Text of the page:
Liszt’s Part in the Romantic Movement
Though Liszt was primarily a player, he was also an experimenter of genius in composition and the first of his innovations lay in relation to the romantic movement. The essence of this movement in music has been elegantly described by Dannreuther as the change from the ‘formal to the characteristic,’ and was the outcome of the fusion of poetry with the art of pure music. There are many different approaches to this art style which is always eager and impetuous and calls upon the listener’s imagination, and no two composers have taken quite the same direction. Liszt is regarded justly as being, with Berlioz, one of the instigators of the branch of romantic music known as programme music, and he was in fact the inventor of the symphonic poem.
Much of Liszt’s music, however, may not properly be called p re gramme music, and it is best to divide his output into two classes. The first (which is programme music) includes his two symphonies and his symphonic poems, and is a direct evocation of what may be called a verbal picture or image. His own ideal was the revitalizing of music by infusing into it a poetic spirit. This never becomes a real illustration of a story by music and thus is not so-called imitative programme music, but rather the suggestion or evocation of a mood. There are instances where the music is derived directly from a story. In these cases the programme is clearly defined, and to aid the performer he has sometimes written in the score (for example, in Die Ideale) certain lines from the poem upon which the music is based.
The second class of Liszt’s music is in the typical romantic style and has only the title to suggest the source of inspiration. This section includes almost all his shorter pieces, and though very little of it is abstract music, it is better classed simply as ‘romantic music’ for to group it under the heading ‘programme’ is to imply a degree of literary basis that is not, in fact, there.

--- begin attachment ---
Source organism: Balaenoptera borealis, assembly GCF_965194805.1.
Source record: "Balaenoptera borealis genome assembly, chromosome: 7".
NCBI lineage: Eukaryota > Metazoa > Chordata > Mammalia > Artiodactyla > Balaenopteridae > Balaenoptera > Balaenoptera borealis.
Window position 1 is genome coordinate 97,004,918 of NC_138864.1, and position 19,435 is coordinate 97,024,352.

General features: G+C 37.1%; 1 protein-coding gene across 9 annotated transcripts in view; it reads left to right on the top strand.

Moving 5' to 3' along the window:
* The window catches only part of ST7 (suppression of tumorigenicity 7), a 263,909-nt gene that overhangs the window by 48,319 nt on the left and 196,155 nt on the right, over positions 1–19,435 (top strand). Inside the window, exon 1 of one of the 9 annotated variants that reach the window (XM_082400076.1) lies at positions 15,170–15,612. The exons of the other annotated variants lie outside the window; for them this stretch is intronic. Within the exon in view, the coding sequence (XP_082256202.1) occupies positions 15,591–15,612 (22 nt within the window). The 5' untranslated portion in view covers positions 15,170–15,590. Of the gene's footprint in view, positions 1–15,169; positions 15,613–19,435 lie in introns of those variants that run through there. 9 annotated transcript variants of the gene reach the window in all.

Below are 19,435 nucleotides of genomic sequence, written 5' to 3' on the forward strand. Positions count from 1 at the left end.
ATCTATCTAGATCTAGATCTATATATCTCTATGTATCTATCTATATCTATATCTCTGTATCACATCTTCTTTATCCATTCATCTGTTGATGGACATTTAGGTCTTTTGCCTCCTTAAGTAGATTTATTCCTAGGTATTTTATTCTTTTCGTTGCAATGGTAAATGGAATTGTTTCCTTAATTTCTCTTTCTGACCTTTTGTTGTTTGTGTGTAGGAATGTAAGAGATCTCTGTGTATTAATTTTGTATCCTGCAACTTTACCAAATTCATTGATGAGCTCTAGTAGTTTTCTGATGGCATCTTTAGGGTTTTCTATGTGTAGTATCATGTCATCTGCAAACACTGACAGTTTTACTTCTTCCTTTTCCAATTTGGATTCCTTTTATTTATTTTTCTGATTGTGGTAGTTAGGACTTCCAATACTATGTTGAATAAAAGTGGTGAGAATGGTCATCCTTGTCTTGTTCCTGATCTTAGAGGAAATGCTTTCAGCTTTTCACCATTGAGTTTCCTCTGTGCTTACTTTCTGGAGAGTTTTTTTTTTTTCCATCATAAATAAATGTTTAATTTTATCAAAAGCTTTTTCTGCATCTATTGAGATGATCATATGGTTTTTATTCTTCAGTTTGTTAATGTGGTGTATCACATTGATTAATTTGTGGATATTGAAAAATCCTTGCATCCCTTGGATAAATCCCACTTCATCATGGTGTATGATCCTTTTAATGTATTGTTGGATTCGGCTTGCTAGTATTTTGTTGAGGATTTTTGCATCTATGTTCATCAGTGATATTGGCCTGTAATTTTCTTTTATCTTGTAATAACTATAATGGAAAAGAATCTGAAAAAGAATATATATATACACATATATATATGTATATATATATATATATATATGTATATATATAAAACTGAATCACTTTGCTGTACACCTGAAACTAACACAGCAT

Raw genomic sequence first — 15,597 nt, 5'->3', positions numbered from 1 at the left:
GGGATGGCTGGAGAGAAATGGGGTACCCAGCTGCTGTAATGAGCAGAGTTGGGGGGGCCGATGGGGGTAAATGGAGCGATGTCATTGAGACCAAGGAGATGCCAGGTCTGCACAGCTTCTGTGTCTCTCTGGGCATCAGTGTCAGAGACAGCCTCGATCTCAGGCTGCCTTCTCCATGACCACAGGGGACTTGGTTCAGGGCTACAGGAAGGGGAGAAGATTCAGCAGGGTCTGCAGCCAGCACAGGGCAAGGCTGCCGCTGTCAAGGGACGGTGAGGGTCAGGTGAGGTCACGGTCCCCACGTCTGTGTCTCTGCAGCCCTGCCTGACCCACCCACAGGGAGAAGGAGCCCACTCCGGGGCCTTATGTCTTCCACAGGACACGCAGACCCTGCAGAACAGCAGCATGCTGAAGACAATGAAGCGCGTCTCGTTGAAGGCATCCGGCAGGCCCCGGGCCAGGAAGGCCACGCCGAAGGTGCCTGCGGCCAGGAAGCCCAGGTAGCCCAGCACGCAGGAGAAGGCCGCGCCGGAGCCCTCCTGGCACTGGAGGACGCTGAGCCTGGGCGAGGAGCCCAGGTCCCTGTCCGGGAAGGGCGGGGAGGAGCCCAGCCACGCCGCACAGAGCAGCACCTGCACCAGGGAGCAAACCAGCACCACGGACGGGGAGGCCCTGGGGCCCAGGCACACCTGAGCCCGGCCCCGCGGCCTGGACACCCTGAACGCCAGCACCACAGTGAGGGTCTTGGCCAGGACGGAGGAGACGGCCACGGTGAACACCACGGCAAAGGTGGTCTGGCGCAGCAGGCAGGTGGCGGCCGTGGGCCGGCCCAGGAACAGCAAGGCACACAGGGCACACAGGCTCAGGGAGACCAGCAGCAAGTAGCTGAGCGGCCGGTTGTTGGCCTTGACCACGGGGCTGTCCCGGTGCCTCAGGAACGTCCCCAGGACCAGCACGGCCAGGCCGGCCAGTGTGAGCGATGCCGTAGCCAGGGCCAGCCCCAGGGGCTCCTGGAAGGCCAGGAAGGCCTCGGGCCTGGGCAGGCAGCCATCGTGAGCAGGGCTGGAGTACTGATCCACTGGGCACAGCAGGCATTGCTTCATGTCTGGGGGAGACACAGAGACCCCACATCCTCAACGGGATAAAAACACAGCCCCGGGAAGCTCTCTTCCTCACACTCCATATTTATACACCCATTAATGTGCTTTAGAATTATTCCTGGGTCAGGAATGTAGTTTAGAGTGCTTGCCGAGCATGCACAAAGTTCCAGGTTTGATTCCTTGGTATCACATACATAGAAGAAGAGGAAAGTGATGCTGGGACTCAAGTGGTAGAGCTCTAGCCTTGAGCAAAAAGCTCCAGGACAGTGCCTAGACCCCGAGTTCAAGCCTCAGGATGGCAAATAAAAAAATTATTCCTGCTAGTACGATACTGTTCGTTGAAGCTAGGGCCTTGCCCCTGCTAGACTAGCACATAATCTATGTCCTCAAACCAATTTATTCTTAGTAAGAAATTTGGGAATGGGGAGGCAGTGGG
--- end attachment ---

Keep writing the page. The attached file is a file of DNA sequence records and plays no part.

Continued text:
First Experiments in Form and Harmony
Liszt occupied himself with the problems of form, which were an essential part of the new style of music, mainly during his first Weimar period, though he had begun before this. The influence of Carolyne von Sayn Wittgenstein was strong in all his musical activities at this time, and it is probable that her opinions were often allowed to influence his composition. With the majority of the symphonic poems and the Dante Symphony the broad features of the design are related to the story. With the Faust Symphony and certain of the symphonic poems (such as Hamlet) it becomes more the portrayal of the contrasting characters by musical symbolism. He used the Leitmotiv in much the same way as did Berlioz.
A device with which Liszt experimented much was that of the transformation of themes. Unfortunately this artifice by its nature is clearer to the composer than to the listener, so that its meaning is too often lost. Whether it produces any effect of unifying the music is very doubtful, and certainly instances of its successful employment are rare.
Liszt always experimented freely with harmony. The fluency with which his fingers found new progressions at the piano often led him to try new chords and cadences. This experimenting was, however, rendesed dangerous because, owing possibly to the great amount of chromatic technical exercises he had practised during his formative years, his ear for the niceties of balance in the use of dissonance was not always sure. Experiment in dissonance calls for a wonderful gift of the creative spirit, so that the mutual balance of the vibrations may be instinctively felt and stability attained. Liszt’s lack of sensitivity in this matter often caused him to fall into errors of judgment, and his ever-searching mentality would tolerate unusual clashes and novel harmonies which some of his friends found abominations of ugliness and deliberate crudities. In general all the Weimar music is frankly experimental; inevitably much of it does not succeed.